Data and Metadata

Two terms are essential for understanding this report. The first is data; the second is metadata.

Data

There are many types of anthropological data. The table below represents some of the most important types:

Type Examples
Images Photographs, maps of excavation sites, biomedical images (e.g., radiographs)
Texts Field notes, annotations, excavation plans, manuscripts
Audio Recordings of songs, conversations, oral histories
Video Recordings of cultural events, conversations, archaeological excavations
Databases Database of measurements, lexical items, locations
3-D scans Scan of fossil or artifact

Table 1. Common types of data in anthropology

Any of these types of data may be stored in digital form. In the broadest sense, digital “data” are thus simply electronic coded forms of information. For anthropological purposes, a more pragmatic definition of data are measurements, observations or descriptions created or collected by a researcher. Different subfields vary widely in the types of things described (referents). For example, in cultural anthropology, the units or referents might be observed events, informant interviews, households or communities. In archaeology, the units might be settlements, quadrants of a grid, or artifacts. In linguistics the units might be lists of vocabulary items, recorded and transcribed texts, or grammatical patterns. In physical anthropology data units might be measurements, character states, scans, images, or even the fossil on which those were taken, genetic sequences or bases, behavioral observations, sonograms, phenological observations, or radiometric dates.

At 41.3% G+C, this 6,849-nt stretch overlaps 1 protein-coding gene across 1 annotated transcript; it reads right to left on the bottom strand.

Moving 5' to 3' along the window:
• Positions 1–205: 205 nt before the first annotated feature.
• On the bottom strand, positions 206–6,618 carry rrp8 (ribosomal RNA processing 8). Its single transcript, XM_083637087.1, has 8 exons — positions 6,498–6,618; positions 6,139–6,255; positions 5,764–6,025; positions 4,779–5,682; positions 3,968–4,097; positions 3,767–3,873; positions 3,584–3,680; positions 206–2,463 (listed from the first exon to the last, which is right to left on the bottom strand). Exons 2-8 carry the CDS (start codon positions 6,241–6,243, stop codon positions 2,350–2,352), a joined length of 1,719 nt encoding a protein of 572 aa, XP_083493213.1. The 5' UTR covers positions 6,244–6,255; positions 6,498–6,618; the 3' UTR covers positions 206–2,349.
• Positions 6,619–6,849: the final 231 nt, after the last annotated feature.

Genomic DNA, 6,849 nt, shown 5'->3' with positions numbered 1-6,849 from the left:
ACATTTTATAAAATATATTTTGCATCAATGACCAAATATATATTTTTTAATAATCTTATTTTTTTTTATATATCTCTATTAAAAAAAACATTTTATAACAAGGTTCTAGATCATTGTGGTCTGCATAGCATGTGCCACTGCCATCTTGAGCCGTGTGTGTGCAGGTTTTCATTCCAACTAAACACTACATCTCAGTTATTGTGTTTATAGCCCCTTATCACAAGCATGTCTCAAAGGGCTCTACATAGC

Throughout this report, for purposes of exposition, we will assume that anthropological data are collected by anthropologists, given that the anthropological community is our intended audience. However, many of the points made here will center around the digital preservation and access of anthropological data generally, whether collected by professional anthropologists or coming from some other source.

But storing data is not sufficient without the preservation of their context. Attention to metadata is essential to DPA.

Metadata

Metadata are comprised of descriptive documentation essential to informing the process of data creation, collection, management and preservation. Metadata provide information about the original referent, the collection processes, rules of collection, as well as descriptions of data management processes and provisions for access and use of the data (such as licensing of data to specify permitted uses). Metadata provide key contextual information to facilitate understanding and are intended to assist research within known and predictable scientific domain(s). As research questions in anthropology evolve, metadata may also enable discovery and use of archived data in as yet unanticipated fields of research. Thus, careful effort should be made to make the descriptive content of metadata intelligible to scientists beyond a very limited scientific expertise. Because new technology allows for reuse and expansion of archived data, as well as the creation of new persistent tagging, metadata creation is an ongoing process not a single event, metadata usefully may grow over time by accretion, asynchronously, by the efforts of properly qualified contributors. We anticipate that new data will be linked to older archived data through a continuous process that updates metadata and creates new metadata to inform evolving and expanding datasets.

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One Comment

  1. Joel Halpern says:

    I think this is an excellent way of proceeding and I do note that this situation is very parallel to the way in which the UMass Archives is proceeding with my data which is part of a large collection. Information on the ways in which my archival materials are organized is available in the extensive Finders Guide at the UMass Library Archives Web site.

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